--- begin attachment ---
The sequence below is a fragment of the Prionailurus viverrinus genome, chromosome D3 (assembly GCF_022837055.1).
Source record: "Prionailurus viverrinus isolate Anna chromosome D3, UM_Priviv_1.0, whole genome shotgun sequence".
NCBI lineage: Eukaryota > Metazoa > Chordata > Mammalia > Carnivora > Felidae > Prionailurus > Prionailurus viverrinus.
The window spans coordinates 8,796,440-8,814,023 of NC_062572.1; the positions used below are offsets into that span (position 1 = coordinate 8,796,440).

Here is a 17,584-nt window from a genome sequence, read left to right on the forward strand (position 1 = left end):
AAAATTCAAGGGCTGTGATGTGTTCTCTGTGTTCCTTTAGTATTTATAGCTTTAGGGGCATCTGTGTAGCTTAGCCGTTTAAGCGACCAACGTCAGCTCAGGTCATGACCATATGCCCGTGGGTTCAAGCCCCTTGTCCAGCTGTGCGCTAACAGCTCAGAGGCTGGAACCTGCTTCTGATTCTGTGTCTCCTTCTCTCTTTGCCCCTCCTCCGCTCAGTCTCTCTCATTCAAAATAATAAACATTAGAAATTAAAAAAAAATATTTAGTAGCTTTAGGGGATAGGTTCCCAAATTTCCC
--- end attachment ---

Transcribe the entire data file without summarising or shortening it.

The sequence below is a fragment of the Prionailurus viverrinus genome, chromosome D3 (assembly GCF_022837055.1).
Source record: "Prionailurus viverrinus isolate Anna chromosome D3, UM_Priviv_1.0, whole genome shotgun sequence".
NCBI lineage: Eukaryota > Metazoa > Chordata > Mammalia > Carnivora > Felidae > Prionailurus > Prionailurus viverrinus.
The window spans coordinates 8,796,440-8,814,023 of NC_062572.1; the positions used below are offsets into that span (position 1 = coordinate 8,796,440).

Here is a 17,584-nt window from a genome sequence, read left to right on the forward strand (position 1 = left end):
AAAATTCAAGGGCTGTGATGTGTTCTCTGTGTTCCTTTAGTATTTATAGCTTTAGGGGCATCTGTGTAGCTTAGCCGTTTAAGCGACCAACGTCAGCTCAGGTCATGACCATATGCCCGTGGGTTCAAGCCCCTTGTCCAGCTGTGCGCTAACAGCTCAGAGGCTGGAACCTGCTTCTGATTCTGTGTCTCCTTCTCTCTTTGCCCCTCCTCCGCTCAGTCTCTCTCATTCAAAATAATAAACATTAGAAATTAAAAAAAAATATTTAGTAGCTTTAGGGGATAGGTTCCCAAATTTCCC